You may have heard about this thing called GitHub Copilot. It's a tool that can be integrated inside an IDE and allows you to rip off code from licensed code hosted on GitHub. It has no intelligence of its own whatsoever, and any code is spits out must have been written as-is by a human developer at some point.
Oh, wait, sorry. That was Copilot writing a blog post from the perspective of someone that doesn't like it:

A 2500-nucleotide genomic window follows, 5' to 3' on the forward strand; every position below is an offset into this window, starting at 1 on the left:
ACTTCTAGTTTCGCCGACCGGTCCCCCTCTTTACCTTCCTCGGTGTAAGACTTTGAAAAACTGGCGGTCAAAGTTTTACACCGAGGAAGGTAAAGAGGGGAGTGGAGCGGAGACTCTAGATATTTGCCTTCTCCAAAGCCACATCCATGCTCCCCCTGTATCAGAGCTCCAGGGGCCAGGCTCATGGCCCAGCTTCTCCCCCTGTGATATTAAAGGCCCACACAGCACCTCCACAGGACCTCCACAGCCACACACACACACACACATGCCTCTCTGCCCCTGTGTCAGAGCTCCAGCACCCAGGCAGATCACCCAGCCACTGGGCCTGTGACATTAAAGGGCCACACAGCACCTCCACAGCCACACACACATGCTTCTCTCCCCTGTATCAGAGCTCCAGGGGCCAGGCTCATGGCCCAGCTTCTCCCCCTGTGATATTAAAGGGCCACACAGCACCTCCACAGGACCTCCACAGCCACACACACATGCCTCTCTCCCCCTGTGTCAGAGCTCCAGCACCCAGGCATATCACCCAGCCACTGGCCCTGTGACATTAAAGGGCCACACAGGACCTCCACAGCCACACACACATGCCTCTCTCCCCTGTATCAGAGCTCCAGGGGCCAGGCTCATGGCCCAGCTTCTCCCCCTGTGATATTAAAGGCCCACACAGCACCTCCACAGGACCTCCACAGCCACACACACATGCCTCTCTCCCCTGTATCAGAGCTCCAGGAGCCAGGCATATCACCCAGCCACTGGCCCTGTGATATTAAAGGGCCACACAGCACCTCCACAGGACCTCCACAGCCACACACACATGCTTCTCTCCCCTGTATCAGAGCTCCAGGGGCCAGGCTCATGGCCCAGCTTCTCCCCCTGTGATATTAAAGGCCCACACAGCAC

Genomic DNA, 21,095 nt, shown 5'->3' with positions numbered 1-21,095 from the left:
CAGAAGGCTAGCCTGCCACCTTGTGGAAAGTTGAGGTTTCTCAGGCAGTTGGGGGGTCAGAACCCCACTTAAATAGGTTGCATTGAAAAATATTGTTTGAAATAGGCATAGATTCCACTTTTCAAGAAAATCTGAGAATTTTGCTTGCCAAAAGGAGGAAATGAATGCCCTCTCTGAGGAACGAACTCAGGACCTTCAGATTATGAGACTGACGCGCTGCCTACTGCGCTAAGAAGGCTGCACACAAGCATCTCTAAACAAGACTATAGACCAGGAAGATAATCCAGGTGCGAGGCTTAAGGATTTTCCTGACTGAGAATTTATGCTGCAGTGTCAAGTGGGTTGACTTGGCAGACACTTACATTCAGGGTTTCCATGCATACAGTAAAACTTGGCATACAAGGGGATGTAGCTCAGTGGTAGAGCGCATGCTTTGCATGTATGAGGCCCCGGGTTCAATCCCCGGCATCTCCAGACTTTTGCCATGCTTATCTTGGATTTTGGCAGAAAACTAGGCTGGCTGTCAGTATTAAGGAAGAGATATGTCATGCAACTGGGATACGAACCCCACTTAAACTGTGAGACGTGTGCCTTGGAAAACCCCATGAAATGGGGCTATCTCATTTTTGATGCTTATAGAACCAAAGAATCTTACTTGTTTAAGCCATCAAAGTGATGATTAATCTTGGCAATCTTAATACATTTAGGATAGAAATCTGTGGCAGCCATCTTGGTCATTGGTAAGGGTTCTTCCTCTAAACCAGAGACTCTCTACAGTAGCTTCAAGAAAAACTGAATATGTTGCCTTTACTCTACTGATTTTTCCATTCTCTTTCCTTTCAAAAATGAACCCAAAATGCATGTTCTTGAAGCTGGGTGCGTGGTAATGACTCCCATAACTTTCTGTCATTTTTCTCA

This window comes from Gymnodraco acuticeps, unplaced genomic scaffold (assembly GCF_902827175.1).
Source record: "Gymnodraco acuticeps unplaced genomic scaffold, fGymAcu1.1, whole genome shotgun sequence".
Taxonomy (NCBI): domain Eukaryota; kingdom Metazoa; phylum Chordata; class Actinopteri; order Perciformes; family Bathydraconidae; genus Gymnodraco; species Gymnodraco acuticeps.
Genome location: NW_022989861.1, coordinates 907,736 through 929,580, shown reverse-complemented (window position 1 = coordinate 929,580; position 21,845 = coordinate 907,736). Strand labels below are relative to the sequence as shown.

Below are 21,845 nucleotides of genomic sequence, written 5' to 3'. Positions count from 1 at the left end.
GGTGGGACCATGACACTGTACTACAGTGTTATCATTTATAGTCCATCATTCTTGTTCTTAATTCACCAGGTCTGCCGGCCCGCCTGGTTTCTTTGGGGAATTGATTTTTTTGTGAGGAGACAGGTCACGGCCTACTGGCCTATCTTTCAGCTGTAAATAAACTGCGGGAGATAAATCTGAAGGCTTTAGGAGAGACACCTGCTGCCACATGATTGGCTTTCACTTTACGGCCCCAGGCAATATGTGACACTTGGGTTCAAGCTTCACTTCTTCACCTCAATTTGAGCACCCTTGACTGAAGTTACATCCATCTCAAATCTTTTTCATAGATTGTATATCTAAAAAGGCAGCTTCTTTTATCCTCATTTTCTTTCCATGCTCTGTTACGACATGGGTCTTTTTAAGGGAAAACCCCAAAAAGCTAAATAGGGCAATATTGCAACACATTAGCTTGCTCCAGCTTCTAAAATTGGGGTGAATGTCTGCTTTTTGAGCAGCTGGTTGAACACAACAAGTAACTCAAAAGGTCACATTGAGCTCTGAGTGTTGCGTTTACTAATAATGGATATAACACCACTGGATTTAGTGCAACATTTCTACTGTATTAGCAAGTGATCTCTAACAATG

There have been lots of good and bad takes on Copilot these last months, since the release of its technical preview in June of 2021 and its general availability in June of 2022 on a subscription basis.
The recurring themes are, mostly:
- Copilot is a copyright violation machine, since its dataset comes from code written by humans (i.e. intellectual property), and code produced by Copilot should constitute a derivative work.
- Copilot is bad for education, because it offers no guarantee of the correctness of the code written. In the hands of beginners, it can give a false illusion of competency.
- Copilot is bad for security, because it's just making the same security mistakes that were present in